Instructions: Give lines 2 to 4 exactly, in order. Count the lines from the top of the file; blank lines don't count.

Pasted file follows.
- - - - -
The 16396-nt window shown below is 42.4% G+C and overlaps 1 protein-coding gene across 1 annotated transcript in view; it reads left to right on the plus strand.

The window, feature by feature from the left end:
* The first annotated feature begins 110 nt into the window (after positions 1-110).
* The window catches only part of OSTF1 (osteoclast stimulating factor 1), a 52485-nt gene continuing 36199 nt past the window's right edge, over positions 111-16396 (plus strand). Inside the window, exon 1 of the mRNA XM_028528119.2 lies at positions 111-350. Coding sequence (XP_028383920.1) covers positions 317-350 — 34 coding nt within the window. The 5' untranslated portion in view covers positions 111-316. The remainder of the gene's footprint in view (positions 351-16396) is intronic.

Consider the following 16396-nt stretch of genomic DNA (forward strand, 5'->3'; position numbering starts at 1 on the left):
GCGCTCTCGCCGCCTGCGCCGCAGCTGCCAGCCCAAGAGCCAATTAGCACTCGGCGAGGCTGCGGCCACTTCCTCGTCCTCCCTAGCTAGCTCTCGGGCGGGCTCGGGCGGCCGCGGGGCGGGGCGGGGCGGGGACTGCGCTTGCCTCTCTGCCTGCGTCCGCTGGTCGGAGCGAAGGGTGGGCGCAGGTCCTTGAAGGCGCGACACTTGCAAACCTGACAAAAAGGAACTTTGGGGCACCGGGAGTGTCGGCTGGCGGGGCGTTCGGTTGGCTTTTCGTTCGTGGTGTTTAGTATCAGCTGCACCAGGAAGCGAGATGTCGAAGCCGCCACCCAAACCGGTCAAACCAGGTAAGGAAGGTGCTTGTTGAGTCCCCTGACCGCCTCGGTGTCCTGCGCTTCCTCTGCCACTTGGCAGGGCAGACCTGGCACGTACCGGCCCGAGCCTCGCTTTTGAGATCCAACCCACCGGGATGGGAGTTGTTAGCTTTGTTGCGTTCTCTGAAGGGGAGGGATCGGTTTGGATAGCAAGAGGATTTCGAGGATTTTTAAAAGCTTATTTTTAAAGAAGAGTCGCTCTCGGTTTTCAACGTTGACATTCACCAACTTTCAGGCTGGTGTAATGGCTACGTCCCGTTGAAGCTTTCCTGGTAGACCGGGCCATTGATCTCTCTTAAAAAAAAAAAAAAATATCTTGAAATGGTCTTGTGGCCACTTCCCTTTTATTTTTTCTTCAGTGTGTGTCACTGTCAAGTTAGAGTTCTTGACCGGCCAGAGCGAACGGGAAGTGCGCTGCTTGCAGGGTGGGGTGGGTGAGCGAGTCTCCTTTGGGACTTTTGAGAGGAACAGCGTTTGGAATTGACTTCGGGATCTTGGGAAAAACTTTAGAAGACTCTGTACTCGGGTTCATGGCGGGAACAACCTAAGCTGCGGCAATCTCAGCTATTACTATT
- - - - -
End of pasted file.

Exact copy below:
The window, feature by feature from the left end:
* The first annotated feature begins 110 nt into the window (after positions 1-110).
* The window catches only part of OSTF1 (osteoclast stimulating factor 1), a 52485-nt gene continuing 36199 nt past the window's right edge, over positions 111-16396 (plus strand). Inside the window, exon 1 of the mRNA XM_028528119.2 lies at positions 111-350. Coding sequence (XP_028383920.1) covers positions 317-350 — 34 coding nt within the window. The 5' untranslated portion in view covers positions 111-316. The remainder of the gene's footprint in view (positions 351-16396) is intronic.